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Firstly, I apologize if the question is long. I appreciate any helpful answers and ideas.

In the following all graphs are simple and connected.

Let $G$ be graph with vertex set $V=\left\{v_1,v_2,\ldots,v_n\right\}$ and $W=\left\{w_1,w_2,\ldots,w_k\right\}$ be a ordered subset of $V$. For a vertex $v\in V$, define $r(v,W)=(d(v,w_1),d(v,w_2),\ldots,d(v,w_k))$, where $d(x,y)$ represents the distance between the vertex $x$ and $y$. The set $W$ is a resolving set for $G$ if for every two vertices $v_i,v_j\in V$, we have $r(v_i,W)\neq r(v_j,W).$

A resolving set containing a minimum number of vertices is called a basis for $G$ and the number of vertices in a basis is its dimension, $dim(G).$ A graph $G$ is $D$-dimensional , if and only if $dim(G)=D.$

We say two graphs $G_1$ and $G_2$ are cospectral with respect to adjacency (laplacian) matrix if the spectrum of these two matrices be identical, and we write it by $spec(G_1)=spec(G_2).$

After long definitions, my questions are:

$1)$ What are the smallest (with respect to the number of vertices) cospectral graphs that have same dimension?

$2)$ What are the smallest (with respect to the number of vertices) cospectral graphs that have different dimension?

$3)$ Is it true that, for every $k\in N$ there are two graphs $G_1$ and $G_2$ such that we have $spec(G_1)=spec(G_2)$ and $|dim(G_1)-dim(G_2)|\geq k.$

In my opinion, the Shrikhande graph and its cospectral mate $L(K_{4,4})$ can be a good options for answering the above questions. But until now, I did not find good results.

I add this note, since I need a program in Magma or GAP or Maple language to compute the dimension of a simple graph. Are there any such program with acceptable complexity? But any program for this computation is helpful for me.

Thanks, if you wind up my long notes.

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    $\begingroup$ The famous cospectral mates with six vertices is the answer for one of questions $(1)$ or $(2)$. It seems that their dimension are equal. $\endgroup$ – Shahrooz Janbaz Sep 23 '13 at 19:38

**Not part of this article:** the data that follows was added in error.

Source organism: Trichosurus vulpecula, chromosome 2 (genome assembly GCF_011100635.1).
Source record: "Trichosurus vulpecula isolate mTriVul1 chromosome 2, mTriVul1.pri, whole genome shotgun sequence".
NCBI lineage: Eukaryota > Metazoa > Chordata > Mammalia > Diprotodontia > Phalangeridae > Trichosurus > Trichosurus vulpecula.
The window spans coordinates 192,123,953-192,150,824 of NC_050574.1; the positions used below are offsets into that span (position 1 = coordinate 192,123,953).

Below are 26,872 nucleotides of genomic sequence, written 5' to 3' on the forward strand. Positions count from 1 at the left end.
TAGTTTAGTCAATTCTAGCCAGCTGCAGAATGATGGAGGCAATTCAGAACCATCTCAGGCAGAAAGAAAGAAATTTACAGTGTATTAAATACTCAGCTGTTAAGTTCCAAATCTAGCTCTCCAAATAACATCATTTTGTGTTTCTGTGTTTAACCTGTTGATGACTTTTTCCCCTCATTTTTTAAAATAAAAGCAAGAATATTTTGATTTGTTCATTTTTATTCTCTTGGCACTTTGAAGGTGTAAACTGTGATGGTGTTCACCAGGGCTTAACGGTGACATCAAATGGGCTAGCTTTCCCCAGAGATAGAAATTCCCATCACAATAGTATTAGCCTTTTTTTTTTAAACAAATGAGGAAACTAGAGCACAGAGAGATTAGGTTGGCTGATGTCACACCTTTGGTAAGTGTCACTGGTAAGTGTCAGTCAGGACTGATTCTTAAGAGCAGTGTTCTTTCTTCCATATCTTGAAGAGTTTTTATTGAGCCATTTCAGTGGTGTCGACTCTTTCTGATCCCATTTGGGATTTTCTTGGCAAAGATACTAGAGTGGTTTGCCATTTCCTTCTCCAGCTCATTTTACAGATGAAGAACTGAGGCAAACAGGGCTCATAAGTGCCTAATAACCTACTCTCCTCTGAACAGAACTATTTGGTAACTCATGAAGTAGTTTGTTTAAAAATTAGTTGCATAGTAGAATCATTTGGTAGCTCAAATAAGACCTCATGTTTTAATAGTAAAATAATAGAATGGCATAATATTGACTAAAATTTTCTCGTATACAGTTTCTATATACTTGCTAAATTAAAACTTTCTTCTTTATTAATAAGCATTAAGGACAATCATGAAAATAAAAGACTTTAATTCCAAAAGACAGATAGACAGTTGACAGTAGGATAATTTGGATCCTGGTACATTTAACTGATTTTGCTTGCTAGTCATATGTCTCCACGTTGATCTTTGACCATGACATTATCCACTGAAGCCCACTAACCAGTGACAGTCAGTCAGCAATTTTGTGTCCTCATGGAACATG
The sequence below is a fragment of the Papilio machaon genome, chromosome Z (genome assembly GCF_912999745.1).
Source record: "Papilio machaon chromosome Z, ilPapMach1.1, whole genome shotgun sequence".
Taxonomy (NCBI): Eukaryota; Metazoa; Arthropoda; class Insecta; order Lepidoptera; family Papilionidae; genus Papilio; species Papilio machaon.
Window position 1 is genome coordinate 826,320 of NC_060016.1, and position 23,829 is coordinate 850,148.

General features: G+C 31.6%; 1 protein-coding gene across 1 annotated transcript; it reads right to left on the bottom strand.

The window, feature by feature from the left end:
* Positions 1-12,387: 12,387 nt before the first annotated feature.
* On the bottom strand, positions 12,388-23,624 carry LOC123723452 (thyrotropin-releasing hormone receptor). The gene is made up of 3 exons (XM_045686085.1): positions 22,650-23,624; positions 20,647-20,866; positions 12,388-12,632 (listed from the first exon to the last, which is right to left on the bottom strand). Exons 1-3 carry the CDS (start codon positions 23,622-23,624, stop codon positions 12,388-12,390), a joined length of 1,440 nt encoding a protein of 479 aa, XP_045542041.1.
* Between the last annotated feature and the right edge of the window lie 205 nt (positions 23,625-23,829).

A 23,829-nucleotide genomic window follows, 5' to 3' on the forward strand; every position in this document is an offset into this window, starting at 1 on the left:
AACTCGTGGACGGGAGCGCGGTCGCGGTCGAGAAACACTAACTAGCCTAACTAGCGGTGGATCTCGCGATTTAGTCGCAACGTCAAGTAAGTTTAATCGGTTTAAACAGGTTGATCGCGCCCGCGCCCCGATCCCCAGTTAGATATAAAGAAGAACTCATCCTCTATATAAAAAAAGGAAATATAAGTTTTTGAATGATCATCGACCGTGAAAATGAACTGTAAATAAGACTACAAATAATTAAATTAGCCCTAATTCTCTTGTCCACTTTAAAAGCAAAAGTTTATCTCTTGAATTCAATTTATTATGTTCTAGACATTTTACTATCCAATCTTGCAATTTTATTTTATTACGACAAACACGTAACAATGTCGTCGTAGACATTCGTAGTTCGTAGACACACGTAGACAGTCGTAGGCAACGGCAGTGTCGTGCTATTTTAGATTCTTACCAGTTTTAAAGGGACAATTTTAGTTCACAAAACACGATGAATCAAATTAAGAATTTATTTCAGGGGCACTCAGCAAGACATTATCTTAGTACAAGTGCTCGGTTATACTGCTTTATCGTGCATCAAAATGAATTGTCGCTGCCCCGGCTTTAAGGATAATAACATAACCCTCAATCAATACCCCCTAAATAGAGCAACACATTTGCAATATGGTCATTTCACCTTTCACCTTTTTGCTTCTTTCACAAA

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I found the answers of the questions $(1)$ and $(2)$ and also an approach for the the third question. Also, I will introduce a software such that it is very good for finding the dimension of arbitrary graphs.

Answer of question $(1)$: The two below graphs$,G_1$ and $G_2,$ are the smallest pairs which are cospectral and also have same dimension.

enter image description here

The spectrum of these graphs are: $\{-1.90321,(-1)^2,0.19394,1,2.70928\},$

The dimension of these two graphs are: $dim(G_1)=dim(G_2)=2$.

Answer of question $(2)$:The two below graphs, left graph is $H_1$ and right graph is $H_2$, are the smallest regular pairs which are cospectral and have different dimension.

enter image description here

The spectrum of these graphs are: $\{-2.56155,(-1)^6,1.56155,3,4\},$

The dimension of these two graphs are: $dim(H_1)=4$ and $dim(H_2)=3$.

I used the program $Dimension-Metrica$ for computing the dimension of graphs. This is a java based program with good GUI. Also, I wrote a $Maple$ program to check the minimality of graphs that is wanted in the question.

For third question, I tried to solve it by $Schwenk's$ method that allow us to construct infinite pairs of cospectral trees. But, as I checked it until now and I believe it is true in general, all these cospectral mates have same dimension. In contrast, I believe the third question is true in general. One approach for solving this question is finding a relation between graph products, such as Cartesian product or strong product, and the dimension of resulting graph based on dimension of its components in product.

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